Julie Needs, Executive Director of Sustainable Opportunities Development Center (SOD), talks about the value of these amenities, sharing, “We know that in attracting a workforce and in attracting additional employers to the community we have to be doing community development as well. We have to have the assets that people want in the community in which they’re going to live and work.”
Much of this community development has been focused on revitalizing the downtown, completing significant renovations to many of the 102 first-floor commercial units in the heart of Salem.
Seven years ago, Salem had 30 units vacant, and today six vacant units are available. Seventeen new businesses have opened downtown in the last 18 months.
This has involved a strategic approach, with a focus on supporting long-standing downtown businesses, while also creating the vibrancy that will entice a younger demographic to the area.
“As the mayor alluded, we have our branding campaign as “Little Big City”. We are looking at amenities we need to have in the downtown to attract and retain individuals. We’re working with several investors on second and third-floor living units, so we have more of that city feel to attract a younger population,” says Needs.
Attracting other housing investments is also on the agenda, with senior housing options at the top of the list. A lot of our residents are living in big historic family homes.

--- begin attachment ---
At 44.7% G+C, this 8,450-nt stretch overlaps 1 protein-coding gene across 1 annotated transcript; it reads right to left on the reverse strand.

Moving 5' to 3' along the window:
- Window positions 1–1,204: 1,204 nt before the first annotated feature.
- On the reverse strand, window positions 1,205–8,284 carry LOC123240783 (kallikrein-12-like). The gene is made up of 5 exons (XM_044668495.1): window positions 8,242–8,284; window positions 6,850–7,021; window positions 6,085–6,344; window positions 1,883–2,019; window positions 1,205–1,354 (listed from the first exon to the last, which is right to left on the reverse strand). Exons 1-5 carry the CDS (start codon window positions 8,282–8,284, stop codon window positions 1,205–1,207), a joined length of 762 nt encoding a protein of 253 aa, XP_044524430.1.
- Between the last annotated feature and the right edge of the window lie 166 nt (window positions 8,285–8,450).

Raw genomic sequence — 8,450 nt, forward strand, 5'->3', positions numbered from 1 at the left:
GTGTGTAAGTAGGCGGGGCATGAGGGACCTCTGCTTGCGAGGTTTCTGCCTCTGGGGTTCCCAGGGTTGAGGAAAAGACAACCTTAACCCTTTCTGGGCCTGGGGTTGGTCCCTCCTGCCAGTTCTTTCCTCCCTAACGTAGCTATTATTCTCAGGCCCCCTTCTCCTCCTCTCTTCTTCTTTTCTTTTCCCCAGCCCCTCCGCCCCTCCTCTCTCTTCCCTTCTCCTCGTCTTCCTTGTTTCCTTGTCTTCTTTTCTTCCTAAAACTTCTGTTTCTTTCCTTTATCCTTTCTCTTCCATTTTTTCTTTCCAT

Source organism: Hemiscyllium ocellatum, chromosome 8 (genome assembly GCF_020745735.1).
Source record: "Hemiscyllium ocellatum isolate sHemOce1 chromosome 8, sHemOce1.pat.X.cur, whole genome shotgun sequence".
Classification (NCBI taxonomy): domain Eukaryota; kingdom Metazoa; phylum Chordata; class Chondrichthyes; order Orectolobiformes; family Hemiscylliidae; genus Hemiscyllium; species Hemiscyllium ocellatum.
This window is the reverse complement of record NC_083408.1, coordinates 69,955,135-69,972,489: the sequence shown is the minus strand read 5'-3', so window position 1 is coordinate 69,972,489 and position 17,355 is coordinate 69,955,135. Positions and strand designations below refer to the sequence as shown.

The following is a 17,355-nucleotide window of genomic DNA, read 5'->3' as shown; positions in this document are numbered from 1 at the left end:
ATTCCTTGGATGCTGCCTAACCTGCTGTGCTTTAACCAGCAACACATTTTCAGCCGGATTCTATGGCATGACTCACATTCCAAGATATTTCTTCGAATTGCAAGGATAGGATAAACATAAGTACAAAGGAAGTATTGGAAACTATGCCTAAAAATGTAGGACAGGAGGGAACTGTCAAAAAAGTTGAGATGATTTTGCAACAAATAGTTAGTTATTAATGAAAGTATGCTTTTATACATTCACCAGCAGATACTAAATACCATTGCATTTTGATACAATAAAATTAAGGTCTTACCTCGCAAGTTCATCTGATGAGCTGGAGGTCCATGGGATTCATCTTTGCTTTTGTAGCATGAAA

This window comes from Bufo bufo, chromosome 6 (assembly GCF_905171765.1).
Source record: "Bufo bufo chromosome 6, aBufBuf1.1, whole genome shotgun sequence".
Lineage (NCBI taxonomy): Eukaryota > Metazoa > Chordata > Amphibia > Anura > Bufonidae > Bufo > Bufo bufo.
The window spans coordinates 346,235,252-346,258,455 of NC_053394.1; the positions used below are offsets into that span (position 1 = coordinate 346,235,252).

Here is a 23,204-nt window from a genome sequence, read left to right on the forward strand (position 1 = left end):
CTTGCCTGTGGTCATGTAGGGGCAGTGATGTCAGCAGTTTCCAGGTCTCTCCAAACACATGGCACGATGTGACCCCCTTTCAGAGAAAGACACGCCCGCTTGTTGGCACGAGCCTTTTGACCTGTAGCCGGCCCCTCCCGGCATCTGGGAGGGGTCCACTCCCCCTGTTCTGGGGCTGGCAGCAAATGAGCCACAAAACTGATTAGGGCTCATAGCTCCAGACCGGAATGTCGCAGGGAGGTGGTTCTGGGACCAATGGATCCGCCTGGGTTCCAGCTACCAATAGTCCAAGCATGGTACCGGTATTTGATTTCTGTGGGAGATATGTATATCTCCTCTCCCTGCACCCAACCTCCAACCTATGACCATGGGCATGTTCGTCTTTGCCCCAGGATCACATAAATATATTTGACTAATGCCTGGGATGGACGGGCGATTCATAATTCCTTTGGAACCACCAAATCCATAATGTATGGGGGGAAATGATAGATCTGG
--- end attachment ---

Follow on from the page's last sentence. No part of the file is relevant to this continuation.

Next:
“We are looking for opportunities to expand that senior housing. We have some, but we would like to have more. Those bigger homes are perfect for new families joining our community.” A Community Reinvestment Area (CRA) tax credit is part of the plan to encourage new housing and renovations within the city, providing a 15-year tax credit, which Dickey asserts is “a big incentive to fix up homes or build new.”
Manufacturing makes up 39% of Salem’s overall industry. Eight expansions are currently underway, Needs acknowledges, “We look at ways to attract new businesses to the community that are compatible with existing businesses. We do a good job in small manufacturing, that’s our niche market. So that is who we look to attract from an industrial perspective.”
Key manufacturers and partners in the city include Fresh Mark, Ventra , Hickey Manufacturing, Mac Trailer, American Standard, Barclay Machine, Tru-Cut, CTM Labeling, Hunt Valve, CQL Mfg., Quality Trailer, Butech-Bliss Inc. and the Salem Regional Medical Center.